complexities post-disaster.
  • Ex. From Clash of Waves

Clash of Waves
Post Tsunami Relief Rehabilitation in Andaman
And Nicobar Islands
Dr. Sunita Reddy
Clash of Waves Post-Tsunami Rehabilitation in
Andaman and Nicobar Islands is located in
anthropological discipline, based on longitudinal
research covering five years of post tsunami
rehabilitation. Often media and government focus
on the disaster event, the emergency and relief
period activities, but long-term rehabilitation
are given a short shrift. What happens to
peoples lives, livelihoods and shelters
devastated in disaster, is not known and not
documented. This book traces and documents
experience of the effected people and the gaps
emerging out of this long and arduous attempt to
rehabilitate them. Most important being
livelihoods and the most contentious issue is
shelters. Above all, the top down rehabilitation
packages on the Nicobarese have changed their
culture forever  
Book Released on 24 Dec 2012, NDMA
Published by INDOS BOOKS F-4, Shaheen
Bagh,Okhla,New Delhi-25. Email-indosbooks_at_gmail.
com and, Cont No.
Public Health Implications
  • Public health implications of large-scale
    disasters are felt for months and years to come.
    Each disaster leads to immense public health
    problems, which varies from disaster to disaster.
  • Providing health care pre and post disaster is
    important. Preparedness to any disaster can be
    improved with prior planning.
  • ICT can be of immense value to plan, prepare and
    mitigate in disaster scenarios

Disaster Epidemiology
  • The primary concern of the disaster epidemiology
    is to improve decisionmaking, by emergency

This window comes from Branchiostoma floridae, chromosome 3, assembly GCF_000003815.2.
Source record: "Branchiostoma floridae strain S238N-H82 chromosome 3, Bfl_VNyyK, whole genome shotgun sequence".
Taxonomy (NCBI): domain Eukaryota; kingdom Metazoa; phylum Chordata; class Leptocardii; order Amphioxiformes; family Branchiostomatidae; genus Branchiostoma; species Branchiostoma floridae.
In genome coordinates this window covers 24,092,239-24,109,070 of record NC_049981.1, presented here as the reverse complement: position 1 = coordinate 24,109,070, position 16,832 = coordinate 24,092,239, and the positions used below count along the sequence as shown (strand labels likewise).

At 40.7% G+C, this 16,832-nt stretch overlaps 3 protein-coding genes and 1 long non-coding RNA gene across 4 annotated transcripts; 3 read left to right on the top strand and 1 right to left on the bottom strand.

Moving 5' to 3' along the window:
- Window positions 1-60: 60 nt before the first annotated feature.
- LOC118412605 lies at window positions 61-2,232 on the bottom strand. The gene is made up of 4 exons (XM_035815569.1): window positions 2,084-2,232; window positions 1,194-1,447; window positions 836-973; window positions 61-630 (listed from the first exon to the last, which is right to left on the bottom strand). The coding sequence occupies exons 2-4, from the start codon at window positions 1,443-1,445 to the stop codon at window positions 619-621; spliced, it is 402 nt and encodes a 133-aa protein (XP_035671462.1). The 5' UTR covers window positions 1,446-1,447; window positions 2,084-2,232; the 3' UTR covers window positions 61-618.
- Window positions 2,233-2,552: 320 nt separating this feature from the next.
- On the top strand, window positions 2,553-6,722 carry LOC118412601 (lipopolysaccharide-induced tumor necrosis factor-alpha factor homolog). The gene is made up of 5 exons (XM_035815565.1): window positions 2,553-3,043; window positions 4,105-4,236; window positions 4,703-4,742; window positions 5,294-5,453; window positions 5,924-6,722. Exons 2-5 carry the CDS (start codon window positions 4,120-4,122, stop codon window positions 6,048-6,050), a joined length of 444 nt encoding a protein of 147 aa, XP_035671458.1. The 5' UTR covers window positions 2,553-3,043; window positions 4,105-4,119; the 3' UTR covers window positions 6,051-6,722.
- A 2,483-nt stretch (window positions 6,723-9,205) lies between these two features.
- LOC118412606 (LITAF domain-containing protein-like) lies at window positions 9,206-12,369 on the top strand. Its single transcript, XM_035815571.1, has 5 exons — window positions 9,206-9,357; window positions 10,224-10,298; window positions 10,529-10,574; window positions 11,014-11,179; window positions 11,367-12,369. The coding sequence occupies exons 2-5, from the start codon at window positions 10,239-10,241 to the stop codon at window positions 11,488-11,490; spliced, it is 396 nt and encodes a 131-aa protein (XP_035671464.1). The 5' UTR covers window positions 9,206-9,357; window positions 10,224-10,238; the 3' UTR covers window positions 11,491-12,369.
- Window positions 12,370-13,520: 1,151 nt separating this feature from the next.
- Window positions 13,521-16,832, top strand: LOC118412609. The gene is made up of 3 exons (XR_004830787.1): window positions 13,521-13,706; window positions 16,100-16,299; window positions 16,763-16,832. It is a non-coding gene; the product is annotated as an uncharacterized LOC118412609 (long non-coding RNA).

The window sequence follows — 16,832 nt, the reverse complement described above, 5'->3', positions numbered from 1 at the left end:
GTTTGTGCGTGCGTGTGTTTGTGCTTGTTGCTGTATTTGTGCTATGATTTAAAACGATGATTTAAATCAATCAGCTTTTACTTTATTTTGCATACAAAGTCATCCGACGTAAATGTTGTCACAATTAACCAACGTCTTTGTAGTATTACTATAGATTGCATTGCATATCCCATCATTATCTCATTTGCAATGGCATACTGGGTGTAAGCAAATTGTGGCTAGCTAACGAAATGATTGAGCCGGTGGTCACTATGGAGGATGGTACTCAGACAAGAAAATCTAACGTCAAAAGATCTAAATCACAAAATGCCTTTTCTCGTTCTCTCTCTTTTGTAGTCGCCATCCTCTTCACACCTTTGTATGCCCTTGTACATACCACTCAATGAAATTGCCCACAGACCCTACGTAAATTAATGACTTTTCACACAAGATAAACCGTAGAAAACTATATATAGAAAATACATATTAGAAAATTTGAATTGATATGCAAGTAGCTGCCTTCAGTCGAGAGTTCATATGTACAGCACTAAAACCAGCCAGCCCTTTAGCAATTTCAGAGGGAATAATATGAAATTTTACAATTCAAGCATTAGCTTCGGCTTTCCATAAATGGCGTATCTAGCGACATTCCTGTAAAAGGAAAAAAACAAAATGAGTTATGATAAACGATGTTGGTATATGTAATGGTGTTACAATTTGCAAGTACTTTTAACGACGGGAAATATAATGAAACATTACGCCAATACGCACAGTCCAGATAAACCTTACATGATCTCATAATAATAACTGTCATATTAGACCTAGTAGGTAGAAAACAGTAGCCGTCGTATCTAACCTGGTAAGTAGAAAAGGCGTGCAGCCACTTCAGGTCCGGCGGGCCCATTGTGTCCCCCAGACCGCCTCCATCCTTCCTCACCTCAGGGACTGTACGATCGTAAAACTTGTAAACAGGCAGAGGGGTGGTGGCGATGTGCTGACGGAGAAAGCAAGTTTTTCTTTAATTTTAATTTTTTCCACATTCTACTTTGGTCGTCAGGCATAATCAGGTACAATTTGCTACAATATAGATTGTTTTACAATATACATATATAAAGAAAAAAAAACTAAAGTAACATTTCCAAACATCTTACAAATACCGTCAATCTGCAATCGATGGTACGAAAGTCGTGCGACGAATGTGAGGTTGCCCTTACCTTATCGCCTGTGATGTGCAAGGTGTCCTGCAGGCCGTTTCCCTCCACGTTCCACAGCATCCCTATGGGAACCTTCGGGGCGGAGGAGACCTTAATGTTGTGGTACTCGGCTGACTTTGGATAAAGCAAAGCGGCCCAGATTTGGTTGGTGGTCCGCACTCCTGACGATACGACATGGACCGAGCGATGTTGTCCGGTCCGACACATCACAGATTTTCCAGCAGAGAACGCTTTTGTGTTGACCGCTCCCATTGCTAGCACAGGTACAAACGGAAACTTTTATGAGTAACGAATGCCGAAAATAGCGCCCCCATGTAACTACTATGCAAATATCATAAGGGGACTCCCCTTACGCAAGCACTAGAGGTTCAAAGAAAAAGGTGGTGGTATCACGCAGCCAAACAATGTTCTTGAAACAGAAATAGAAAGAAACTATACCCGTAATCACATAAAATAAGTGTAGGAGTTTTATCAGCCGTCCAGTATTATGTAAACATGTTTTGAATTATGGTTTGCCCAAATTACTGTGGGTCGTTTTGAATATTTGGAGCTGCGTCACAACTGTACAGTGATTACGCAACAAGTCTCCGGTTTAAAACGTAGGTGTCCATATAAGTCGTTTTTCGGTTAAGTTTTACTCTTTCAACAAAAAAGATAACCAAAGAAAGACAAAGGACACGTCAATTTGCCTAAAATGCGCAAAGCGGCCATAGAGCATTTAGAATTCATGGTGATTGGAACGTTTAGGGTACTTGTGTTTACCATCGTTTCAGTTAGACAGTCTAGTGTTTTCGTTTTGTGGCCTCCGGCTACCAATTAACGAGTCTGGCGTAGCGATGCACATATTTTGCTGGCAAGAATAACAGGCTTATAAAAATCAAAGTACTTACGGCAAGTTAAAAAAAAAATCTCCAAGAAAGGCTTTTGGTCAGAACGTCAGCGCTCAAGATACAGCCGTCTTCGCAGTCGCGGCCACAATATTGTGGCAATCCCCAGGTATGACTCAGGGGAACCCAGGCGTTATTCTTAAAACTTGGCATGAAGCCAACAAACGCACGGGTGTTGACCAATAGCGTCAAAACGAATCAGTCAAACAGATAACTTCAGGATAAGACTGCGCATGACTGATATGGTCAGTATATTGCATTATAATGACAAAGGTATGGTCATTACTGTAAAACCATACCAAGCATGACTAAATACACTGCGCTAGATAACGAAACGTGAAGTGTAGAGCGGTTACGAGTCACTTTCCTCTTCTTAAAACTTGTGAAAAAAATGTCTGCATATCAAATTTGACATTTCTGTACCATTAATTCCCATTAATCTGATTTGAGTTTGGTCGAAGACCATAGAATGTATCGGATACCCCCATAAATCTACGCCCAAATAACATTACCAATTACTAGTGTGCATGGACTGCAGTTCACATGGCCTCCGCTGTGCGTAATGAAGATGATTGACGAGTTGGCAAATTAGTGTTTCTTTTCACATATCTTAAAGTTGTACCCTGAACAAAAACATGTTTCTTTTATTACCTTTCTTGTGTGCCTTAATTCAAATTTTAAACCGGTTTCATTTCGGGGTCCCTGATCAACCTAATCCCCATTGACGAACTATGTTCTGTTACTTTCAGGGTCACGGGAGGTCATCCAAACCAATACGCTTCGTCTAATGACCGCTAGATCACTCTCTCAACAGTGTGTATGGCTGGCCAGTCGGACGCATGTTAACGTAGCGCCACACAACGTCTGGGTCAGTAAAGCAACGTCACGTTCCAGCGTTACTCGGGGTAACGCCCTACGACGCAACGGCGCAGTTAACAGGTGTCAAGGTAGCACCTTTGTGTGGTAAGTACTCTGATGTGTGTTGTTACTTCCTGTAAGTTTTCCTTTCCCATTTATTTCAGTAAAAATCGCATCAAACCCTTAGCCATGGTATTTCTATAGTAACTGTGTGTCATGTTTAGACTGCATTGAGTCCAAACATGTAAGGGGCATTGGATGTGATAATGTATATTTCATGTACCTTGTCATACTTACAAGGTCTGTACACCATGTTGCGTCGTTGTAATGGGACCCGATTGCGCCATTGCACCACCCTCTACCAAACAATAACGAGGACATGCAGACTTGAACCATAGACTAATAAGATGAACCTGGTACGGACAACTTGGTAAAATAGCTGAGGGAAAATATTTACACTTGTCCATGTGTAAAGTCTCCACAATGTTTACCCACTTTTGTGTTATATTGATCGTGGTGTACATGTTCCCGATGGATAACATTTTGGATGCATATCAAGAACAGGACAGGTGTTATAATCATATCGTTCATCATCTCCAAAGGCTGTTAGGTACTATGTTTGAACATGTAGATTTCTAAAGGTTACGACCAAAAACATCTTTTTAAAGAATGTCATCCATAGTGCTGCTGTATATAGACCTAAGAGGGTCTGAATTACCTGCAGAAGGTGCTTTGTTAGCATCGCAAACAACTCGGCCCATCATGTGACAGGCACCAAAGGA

response personnel and reduce the adverse public
    health consequences of disasters.
  • IT can be of immense help to scientifically
    measure health effects of disasters, in order to
    assess the needs of the disaster affected
    populations, to match resources and needs
    efficiently, to prevent further adverse health
    effects, to evaluate programme effectiveness and
    to plan for contingencies (Noji 1992).

Pre and Post incident care check list using IT
  • Pre- Disasters- IT based Data base base line
    survey of the disease profile, health services,
    availability of beds and specialists known to the
    DDMA and SDMA
  • prepared check list for Self Assessment by
    responders / Supervisors
  • After action review of successes and failures.
  • Community post incident response checklist.
  • Media Public Relations and Documentation /
    Reporting using ICT.
  • IT surveillance for Unusual swarm or insects and
    Unexplained casualties.
  • ICT for identification and Disposal of Dead
    facilitated through technology

Community Involvement - IT
  • Using Web, media, mobiles the community can be
    involved in pre- during and post disasters.
  • Children fond of interesting video games- design
    games which teach a lesson/ build skills for
    disaster response and mitigation.
  • IT based disaster management courses in schools
    be made compulsory.
  • Interactive IT programs, where people can report
    any unusual cases of diseases to the hospitals .

Information to the Community
  • Giving credible and need based information
    relating to hazardous biological / chemical
  • A regular system of information for accessing and
    recruiting a suitable nodal person called
    community information representative (CIR) to
    disseminate the information and create awareness
    in the community.
  • Communication material in simple, local language,
    pictorial audio-videos.
  • Various representatives of the communities can
    play an important role in training and awareness
    programmes (NDMA guidelines, 2007).

  • Davis Lee. 2002. Man- Made Catastrophes.
    Checkmark Books. New York.
  • BBC. "Bhopal Could it happen again?". 16 Dec
    2008. http//
    /4034829.stm. Retrieved on 7 January 2009.
  • http// 
  • Giddens Anthony  (1999) Risk and
    Responsibility Modern Law Review 62(1) 1-10.
  • Beck Ulrich (1992) Risk Society Towards a New
    Modernity. New Delhi Sage. (Translated from the
    German Risikogesellschaft published in 1986
  • NDMA (National Disaster Management Authority)
    (2007) National Disaster Management Guidelines
    Chemical Disasters (Industrial). Govt. of India.
  • Ronan R. Kevin and David M. Johnston (2005)
    Promoting Community Resilience in Disasters The
    role schools, youth, and families. Springer.

Thank You